Published on Development Impact

Weekly links May 15: nudges at scale and for handwashing, a bounty of richness in the P&P, doing DiD for COVID-19,and more…

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·       Video recording of Stefano DellaVigna’s recent seminar on "RCTs to Scale: Comprehensive Evidence from Two Nudge Units" – interesting comparison of how published results of nudge interventions compare to impacts when taken to scale “In papers published in academic journals, the average impact of a nudge is very large – an 8.7 percentage point take-up increase over the control. In the Nudge Unit trials, the average impact is still sizable and highly statistically significant, but smaller at 1.4 percentage points” – associated paper is here – looks at publication bias, role of power, and also at whether researchers and practitioners can forecast these results.

·       Useful short paper by Andrew Goodman-Bacon and Jan Marcus on things to watch out for in using difference-in-differences to estimate impacts of counter-COVID policies.

·       Nhu Le on the IDinsight blog on implementing nudges for handwashing in schools in the Philippines.

·       On VoxDev, Rebecca de Simone summarizes her job market paper on how more rigorous tax auditing of firms in Ecuador led to banks being more willing to lend.

·       The AEA Papers and Proceedings issue for 2020 is now available (and open-access currently). Some papers of likely interest to development economists include;

o   Marianne Bertrand’s Ely lecture on Gender in the 21st century – focusing on the role of gender stereotypes in explaining why women make different educational choices and labor supply decisions than men, and  what can be done to combat these stereotypes.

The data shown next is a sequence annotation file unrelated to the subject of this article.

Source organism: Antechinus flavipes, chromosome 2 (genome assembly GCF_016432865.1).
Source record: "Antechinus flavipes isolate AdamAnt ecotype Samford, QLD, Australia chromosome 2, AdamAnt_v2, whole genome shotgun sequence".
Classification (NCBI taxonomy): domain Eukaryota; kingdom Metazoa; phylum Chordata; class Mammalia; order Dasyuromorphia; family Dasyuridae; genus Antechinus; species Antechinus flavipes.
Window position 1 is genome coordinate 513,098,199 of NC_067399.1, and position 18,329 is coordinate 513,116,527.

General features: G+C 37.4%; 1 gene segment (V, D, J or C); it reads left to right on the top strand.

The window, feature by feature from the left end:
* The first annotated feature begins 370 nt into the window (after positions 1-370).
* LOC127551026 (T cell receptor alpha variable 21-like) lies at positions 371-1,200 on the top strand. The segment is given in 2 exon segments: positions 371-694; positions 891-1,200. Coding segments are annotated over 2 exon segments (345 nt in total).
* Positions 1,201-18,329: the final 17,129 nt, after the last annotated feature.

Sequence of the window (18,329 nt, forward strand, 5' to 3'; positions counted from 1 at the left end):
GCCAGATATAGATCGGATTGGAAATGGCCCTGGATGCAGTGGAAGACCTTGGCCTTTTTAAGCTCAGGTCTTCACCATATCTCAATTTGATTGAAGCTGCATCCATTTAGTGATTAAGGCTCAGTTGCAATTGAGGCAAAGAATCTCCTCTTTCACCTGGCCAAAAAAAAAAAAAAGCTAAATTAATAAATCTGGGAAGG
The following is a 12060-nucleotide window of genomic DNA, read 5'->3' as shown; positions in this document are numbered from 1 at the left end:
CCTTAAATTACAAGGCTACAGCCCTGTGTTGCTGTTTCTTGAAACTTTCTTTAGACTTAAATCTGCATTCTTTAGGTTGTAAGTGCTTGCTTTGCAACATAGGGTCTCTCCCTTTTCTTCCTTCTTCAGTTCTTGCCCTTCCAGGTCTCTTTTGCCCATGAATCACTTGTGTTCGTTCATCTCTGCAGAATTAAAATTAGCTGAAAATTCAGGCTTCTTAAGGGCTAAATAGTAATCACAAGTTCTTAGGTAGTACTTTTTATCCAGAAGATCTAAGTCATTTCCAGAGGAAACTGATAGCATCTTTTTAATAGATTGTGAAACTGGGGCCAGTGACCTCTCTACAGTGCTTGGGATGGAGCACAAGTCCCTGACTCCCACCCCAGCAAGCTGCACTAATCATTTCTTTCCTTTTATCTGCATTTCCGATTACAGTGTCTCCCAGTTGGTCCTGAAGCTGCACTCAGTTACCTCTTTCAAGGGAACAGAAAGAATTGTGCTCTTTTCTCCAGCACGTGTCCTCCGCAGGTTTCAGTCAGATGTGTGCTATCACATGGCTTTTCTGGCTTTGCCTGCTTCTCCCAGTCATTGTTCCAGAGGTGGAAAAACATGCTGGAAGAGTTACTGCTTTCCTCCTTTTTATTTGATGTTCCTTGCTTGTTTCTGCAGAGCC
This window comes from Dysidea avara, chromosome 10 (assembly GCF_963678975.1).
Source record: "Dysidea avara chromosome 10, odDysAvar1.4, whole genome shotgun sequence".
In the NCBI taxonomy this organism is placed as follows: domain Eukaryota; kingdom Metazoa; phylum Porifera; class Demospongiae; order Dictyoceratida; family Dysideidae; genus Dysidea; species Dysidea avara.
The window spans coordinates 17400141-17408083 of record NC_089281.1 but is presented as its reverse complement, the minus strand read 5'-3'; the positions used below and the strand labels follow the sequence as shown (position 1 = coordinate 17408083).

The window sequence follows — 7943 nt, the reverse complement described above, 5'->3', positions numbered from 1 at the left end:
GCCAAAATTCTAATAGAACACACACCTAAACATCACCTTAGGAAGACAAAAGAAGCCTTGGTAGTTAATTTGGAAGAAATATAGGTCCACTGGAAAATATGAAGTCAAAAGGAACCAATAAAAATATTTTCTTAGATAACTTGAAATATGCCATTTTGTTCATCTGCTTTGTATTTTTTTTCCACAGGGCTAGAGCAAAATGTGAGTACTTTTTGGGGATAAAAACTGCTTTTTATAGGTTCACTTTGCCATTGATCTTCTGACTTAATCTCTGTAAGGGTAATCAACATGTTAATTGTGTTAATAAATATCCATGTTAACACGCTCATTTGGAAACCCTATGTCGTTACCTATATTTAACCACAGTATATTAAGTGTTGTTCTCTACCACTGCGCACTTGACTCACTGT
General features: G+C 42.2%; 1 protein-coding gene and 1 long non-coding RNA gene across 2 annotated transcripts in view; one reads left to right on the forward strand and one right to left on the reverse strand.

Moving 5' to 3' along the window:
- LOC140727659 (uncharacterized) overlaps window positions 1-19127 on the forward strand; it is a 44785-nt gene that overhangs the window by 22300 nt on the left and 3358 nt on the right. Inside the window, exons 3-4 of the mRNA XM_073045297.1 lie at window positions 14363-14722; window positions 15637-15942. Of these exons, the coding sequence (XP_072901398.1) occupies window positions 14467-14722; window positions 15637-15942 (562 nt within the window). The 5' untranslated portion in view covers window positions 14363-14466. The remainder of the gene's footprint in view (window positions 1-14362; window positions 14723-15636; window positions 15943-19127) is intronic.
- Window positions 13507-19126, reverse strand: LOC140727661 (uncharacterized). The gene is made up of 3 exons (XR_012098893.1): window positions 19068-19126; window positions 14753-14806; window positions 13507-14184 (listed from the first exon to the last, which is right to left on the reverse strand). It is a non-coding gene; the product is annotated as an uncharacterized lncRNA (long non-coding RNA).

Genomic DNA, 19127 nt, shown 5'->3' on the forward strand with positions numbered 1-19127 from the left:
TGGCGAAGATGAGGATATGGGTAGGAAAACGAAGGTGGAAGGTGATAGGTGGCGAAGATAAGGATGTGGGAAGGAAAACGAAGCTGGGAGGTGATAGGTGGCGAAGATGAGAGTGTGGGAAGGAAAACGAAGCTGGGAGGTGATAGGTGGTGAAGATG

o   A session on research transparency, with papers on adoption of open science methods in economics; a proposed specification check for p-hacking (recommending reporting histograms of t-stats and effect sizes using every possible combination of control variables you could choose – with Stata command speccheck to implement this); an attempt to look at whether PAPs affect the publication of papers; and forecasts of results of three JDE registered reports.

o   A session on the economics of health epidemics, including a paper on the use of community care centers to reduce the spread of Ebola,  Imran Rasul on the economics of viral outbreaks, and Kremer et al. on lessons from a $1.5 billion pilot! of advance market commitments for a pneumococcal vaccine for low-income countries

o   A session on digital financial services in Africa: improving financial inclusion through digital saving in Kenya; mobile money transfers in Niger; adoption of mobile money in Mozambique; and mobile money and entrepreneurs in Malawi.

o   A session on measuring and understanding violence against women in developing countries: using community based targeting to identify victims of IPV in Peru; IPV programs in the DRC; using video dramas to reduce violence against women in Uganda; and spousal disagreement in reports of IPV in Kenya.

o   Reports of the editors of the AER [almost 2,000 submissions in 2019; only 4 of which had been accepted by end of November 1, 2019 (that’s not 4 percent, but 4); 3% of 2018 submissions now accepted and 2% in R&R status; 42/99 empirical papers published got exemptions to the data-posting policy, showing the rise of use of confidential admin data); report of the editor of AER Insights [around 600 submissions, 4% acceptance rate, 45% desk rejection rate, they don’t have a traditional R&R, so it is either conditional accept or reject]; of the editor of the AEJ Applied [786 submissions, of which 3 had been accepted by Nov 1, 2019; 4% of the 2018 submissions are now accepted and 1% in R&R status; they accepted 16/100 submissions where authors sent reports from AER or AER-Insights; 22/46 papers with data had exemptions to the data posting policy]; and of the AEA data editor [looking at all AEA journal data supplements, 73% use Stata, 22% use Matlab, 10% use none!, 4% SAS, only 3.8% R and even fewer python – the share of papers using Stata has remained roughly constant from 2010-2019 ]


David McKenzie

Lead Economist, Development Research Group, World Bank

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